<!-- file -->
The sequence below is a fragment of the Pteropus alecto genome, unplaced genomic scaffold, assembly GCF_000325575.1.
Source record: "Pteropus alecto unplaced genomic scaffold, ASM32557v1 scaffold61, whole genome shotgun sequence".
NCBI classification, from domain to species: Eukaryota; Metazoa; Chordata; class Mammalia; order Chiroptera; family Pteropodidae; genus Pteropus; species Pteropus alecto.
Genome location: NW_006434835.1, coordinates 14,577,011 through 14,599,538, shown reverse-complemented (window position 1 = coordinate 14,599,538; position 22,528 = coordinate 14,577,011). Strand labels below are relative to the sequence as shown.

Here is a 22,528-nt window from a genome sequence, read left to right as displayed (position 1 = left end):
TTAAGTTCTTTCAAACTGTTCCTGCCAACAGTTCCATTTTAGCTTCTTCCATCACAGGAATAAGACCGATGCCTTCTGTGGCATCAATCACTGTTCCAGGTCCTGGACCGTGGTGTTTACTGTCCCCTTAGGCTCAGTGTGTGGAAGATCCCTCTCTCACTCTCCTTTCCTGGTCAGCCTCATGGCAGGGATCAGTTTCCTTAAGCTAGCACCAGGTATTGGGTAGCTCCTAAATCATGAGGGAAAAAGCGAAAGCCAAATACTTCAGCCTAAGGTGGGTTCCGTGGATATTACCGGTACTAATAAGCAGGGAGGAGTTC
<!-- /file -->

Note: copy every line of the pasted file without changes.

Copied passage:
The sequence below is a fragment of the Pteropus alecto genome, unplaced genomic scaffold, assembly GCF_000325575.1.
Source record: "Pteropus alecto unplaced genomic scaffold, ASM32557v1 scaffold61, whole genome shotgun sequence".
NCBI classification, from domain to species: Eukaryota; Metazoa; Chordata; class Mammalia; order Chiroptera; family Pteropodidae; genus Pteropus; species Pteropus alecto.
Genome location: NW_006434835.1, coordinates 14,577,011 through 14,599,538, shown reverse-complemented (window position 1 = coordinate 14,599,538; position 22,528 = coordinate 14,577,011). Strand labels below are relative to the sequence as shown.

Here is a 22,528-nt window from a genome sequence, read left to right as displayed (position 1 = left end):
TTAAGTTCTTTCAAACTGTTCCTGCCAACAGTTCCATTTTAGCTTCTTCCATCACAGGAATAAGACCGATGCCTTCTGTGGCATCAATCACTGTTCCAGGTCCTGGACCGTGGTGTTTACTGTCCCCTTAGGCTCAGTGTGTGGAAGATCCCTCTCTCACTCTCCTTTCCTGGTCAGCCTCATGGCAGGGATCAGTTTCCTTAAGCTAGCACCAGGTATTGGGTAGCTCCTAAATCATGAGGGAAAAAGCGAAAGCCAAATACTTCAGCCTAAGGTGGGTTCCGTGGATATTACCGGTACTAATAAGCAGGGAGGAGTTC